The problem of keeping up with scientic literature is not new. In 1986, information scientist, Don R. Swanson, published an article about mining the wealth of knowledge buried in academic literature. In his article, “Undiscovered public knowledge”, Swanson investigated information that was not readily available simply because individual biomedical research papers were (and in many ways still are today) created “to some degree independently of one another.” By investigating literature that was “logically connected”, but was otherwise “non-interactive”, Swanson teased out a hypothesis essentially joining two small fields of research.
Since then, researchers are still trying to develop methods to wade through this ever-growing body of literature, only now there are about one million new biomedical research articles being published per year compared to the roughly 350 thousand published in 1986.
Compound this issue with the growing amount of information that is now contained within biomedical research literature, but is not readily accessible due to lack of appropriate annotations.
As hilarious as the image is, it draws attention to several important issues in research. First, is the excessive attention paid to indices such as Impact Factor, or citation-based indices. How often are highly cited articles cited without being read simply because they’re locked behind pay-walls? Why should the merits of a researcher judged primarily on their publications in highly cited, pay-walled journals? Let’s not even touch on how tweeting may impact the perceived respectability of a scientist by his or her peers.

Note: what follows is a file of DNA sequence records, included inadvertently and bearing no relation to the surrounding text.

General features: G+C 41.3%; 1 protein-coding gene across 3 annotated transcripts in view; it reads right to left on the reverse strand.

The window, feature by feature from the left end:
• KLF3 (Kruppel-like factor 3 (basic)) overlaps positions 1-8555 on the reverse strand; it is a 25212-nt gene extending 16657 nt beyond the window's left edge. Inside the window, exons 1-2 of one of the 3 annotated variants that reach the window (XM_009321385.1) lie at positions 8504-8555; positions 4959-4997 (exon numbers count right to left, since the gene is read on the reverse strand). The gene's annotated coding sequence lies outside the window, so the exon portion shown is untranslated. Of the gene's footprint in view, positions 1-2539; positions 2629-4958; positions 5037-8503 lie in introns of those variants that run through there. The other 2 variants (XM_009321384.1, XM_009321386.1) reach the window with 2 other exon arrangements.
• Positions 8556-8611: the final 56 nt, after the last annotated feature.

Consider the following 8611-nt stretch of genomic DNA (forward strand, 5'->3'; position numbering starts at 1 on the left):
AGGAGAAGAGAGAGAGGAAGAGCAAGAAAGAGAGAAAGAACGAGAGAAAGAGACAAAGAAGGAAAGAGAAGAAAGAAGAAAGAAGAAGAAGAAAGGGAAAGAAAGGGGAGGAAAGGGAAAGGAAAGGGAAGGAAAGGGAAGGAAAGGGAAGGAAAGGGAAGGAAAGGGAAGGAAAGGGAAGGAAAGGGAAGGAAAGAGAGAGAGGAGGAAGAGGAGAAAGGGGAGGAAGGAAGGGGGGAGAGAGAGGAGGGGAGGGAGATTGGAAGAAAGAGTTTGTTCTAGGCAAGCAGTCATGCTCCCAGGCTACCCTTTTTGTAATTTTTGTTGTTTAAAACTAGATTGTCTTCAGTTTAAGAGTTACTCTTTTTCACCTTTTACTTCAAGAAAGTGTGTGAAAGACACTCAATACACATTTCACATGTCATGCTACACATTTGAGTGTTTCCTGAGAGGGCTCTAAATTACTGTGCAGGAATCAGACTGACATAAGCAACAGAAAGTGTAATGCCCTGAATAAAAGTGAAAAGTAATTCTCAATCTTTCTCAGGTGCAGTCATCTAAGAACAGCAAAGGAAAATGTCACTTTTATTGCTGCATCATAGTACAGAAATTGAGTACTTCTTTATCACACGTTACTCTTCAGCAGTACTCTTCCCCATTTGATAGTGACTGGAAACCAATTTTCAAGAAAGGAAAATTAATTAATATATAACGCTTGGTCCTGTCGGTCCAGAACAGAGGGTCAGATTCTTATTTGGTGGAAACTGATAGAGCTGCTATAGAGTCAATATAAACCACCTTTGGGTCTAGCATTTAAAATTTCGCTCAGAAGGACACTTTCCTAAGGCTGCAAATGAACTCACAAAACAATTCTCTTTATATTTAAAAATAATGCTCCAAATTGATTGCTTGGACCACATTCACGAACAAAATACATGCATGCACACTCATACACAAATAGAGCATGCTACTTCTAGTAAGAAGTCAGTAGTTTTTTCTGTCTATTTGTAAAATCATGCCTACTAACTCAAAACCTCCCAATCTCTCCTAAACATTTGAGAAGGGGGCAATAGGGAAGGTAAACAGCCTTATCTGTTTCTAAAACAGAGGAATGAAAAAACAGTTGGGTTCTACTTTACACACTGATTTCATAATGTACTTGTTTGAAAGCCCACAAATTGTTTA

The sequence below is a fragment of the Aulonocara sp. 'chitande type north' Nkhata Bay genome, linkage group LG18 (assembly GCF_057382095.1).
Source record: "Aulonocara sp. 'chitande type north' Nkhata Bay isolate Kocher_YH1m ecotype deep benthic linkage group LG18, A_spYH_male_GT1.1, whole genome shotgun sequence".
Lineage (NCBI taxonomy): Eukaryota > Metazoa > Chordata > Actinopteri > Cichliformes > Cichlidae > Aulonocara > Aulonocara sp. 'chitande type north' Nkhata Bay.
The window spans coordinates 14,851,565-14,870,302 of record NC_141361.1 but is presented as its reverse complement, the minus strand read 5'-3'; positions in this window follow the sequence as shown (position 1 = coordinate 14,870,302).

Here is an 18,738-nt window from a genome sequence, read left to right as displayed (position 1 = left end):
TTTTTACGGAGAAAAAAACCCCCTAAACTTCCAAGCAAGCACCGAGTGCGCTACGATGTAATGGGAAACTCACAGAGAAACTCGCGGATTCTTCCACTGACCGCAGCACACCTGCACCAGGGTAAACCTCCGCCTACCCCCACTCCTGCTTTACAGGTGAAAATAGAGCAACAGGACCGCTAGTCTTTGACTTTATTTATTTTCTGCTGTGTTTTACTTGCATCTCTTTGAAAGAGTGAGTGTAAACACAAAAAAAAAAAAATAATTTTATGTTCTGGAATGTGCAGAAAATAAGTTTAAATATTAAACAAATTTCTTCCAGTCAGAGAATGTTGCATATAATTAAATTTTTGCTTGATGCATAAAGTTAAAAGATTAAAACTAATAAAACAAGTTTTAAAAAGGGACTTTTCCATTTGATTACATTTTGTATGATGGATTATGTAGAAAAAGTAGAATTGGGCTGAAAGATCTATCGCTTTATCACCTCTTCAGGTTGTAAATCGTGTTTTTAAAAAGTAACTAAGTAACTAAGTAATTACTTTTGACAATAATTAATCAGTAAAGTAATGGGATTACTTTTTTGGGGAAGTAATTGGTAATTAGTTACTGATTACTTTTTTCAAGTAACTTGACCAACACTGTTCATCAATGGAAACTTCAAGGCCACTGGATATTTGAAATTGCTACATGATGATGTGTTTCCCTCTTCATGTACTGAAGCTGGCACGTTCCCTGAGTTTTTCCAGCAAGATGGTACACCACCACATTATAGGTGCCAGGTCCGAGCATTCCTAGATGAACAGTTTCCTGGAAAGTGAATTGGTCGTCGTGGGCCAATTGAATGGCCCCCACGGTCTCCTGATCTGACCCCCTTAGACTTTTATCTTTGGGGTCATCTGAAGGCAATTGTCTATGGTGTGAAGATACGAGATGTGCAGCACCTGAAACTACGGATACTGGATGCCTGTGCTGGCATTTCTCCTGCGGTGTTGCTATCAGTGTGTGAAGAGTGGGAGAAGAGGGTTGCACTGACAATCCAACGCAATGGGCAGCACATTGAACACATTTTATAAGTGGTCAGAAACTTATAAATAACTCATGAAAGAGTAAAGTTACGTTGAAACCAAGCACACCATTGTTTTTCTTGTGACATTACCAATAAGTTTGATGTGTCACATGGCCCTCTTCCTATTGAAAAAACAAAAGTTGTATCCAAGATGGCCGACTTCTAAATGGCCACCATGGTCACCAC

If getting people to read the research article is of genuine interest, then open-access takes the cake. Citations may serve as a proxy for the number of people who read an article and found it valuable, if they actually had access to read the article. Otherwise, it’s just another number.
The Research Information Network (RIN) conducted an analysis of the articles published in Nature Communications and found that OA articles are cited more than subscription articles and attracted three times as many views as those only available to subscribers. More about this study here, see the report here or the full data set here because it’s open access, SO YOU CAN!
Of course, these issues may not be as important as getting and keeping a job. Unless academic institutions consider other metrics in their hiring practices, less established researchers may face considerable pressures against publishing in OA journals.
As one keen PhD candidate put it,
“Scientists applying for funding and positions are judged not only according to the quality of their work, but also where it is published. Having a single paper published in any of these high-profile journals can have a transformative effect on a career. If publication requires flashy work in fashionable fields then, so the argument goes, this offers the most reliable path to funding and permanent positions.”
And more recently, Erin McKiernan, an early career researcher, posted a compelling call for researchers to stand up for and publish in OA journals.